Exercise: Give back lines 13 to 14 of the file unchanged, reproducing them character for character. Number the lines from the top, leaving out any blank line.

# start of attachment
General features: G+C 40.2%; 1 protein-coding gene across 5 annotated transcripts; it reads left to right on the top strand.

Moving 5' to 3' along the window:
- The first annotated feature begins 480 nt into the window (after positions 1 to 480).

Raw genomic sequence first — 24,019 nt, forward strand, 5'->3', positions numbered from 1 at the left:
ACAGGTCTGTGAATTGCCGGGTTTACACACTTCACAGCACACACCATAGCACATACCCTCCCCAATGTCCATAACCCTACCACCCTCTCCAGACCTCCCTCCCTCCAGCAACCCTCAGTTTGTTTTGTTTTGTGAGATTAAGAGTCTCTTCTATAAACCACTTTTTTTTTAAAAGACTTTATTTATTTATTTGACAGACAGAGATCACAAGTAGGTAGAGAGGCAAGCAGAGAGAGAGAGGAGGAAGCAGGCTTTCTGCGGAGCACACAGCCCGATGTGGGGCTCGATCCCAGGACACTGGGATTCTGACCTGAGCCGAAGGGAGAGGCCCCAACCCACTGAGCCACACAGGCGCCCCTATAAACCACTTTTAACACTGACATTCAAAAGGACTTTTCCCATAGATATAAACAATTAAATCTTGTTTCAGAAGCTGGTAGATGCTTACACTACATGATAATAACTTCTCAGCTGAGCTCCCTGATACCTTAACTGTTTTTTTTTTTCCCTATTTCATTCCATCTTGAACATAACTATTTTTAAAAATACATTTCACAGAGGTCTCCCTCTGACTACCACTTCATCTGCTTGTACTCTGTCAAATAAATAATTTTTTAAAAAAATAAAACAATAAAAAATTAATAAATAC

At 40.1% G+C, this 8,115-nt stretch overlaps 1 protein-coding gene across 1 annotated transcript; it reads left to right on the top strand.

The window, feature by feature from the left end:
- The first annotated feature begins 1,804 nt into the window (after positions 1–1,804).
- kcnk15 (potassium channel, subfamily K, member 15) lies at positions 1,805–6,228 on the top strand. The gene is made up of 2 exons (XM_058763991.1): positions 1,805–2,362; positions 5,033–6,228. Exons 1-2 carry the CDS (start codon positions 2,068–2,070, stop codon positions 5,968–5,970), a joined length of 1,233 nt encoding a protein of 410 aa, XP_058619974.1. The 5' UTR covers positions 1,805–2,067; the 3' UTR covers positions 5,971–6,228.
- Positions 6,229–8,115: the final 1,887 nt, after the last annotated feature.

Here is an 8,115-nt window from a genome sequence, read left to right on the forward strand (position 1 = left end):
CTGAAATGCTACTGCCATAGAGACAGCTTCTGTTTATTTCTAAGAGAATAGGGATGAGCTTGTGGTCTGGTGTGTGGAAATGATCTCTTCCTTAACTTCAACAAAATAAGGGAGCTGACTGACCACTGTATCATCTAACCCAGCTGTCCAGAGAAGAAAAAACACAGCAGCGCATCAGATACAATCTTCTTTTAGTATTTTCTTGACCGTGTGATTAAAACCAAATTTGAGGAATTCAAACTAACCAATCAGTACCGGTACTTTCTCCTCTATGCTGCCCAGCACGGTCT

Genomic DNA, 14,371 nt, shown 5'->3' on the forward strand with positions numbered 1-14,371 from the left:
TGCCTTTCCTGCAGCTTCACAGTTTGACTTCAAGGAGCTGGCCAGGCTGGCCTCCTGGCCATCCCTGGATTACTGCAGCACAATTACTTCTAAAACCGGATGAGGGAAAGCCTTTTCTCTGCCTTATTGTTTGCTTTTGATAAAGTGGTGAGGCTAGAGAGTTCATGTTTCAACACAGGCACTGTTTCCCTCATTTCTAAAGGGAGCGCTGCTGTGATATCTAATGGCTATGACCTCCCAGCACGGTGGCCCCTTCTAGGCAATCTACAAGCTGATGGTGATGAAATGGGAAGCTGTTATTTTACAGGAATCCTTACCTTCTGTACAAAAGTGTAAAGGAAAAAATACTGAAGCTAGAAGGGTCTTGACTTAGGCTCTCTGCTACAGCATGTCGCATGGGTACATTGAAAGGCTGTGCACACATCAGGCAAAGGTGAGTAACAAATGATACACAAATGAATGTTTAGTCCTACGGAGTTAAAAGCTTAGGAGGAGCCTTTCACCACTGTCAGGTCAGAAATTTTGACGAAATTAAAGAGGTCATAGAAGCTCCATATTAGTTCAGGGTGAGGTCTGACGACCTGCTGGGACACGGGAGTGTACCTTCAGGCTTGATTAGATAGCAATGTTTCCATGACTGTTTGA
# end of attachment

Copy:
Genomic DNA, 14,371 nt, shown 5'->3' on the forward strand with positions numbered 1-14,371 from the left:
TGCCTTTCCTGCAGCTTCACAGTTTGACTTCAAGGAGCTGGCCAGGCTGGCCTCCTGGCCATCCCTGGATTACTGCAGCACAATTACTTCTAAAACCGGATGAGGGAAAGCCTTTTCTCTGCCTTATTGTTTGCTTTTGATAAAGTGGTGAGGCTAGAGAGTTCATGTTTCAACACAGGCACTGTTTCCCTCATTTCTAAAGGGAGCGCTGCTGTGATATCTAATGGCTATGACCTCCCAGCACGGTGGCCCCTTCTAGGCAATCTACAAGCTGATGGTGATGAAATGGGAAGCTGTTATTTTACAGGAATCCTTACCTTCTGTACAAAAGTGTAAAGGAAAAAATACTGAAGCTAGAAGGGTCTTGACTTAGGCTCTCTGCTACAGCATGTCGCATGGGTACATTGAAAGGCTGTGCACACATCAGGCAAAGGTGAGTAACAAATGATACACAAATGAATGTTTAGTCCTACGGAGTTAAAAGCTTAGGAGGAGCCTTTCACCACTGTCAGGTCAGAAATTTTGACGAAATTAAAGAGGTCATAGAAGCTCCATATTAGTTCAGGGTGAGGTCTGACGACCTGCTGGGACACGGGAGTGTACCTTCAGGCTTGATTAGATAGCAATGTTTCCATGACTGTTTGA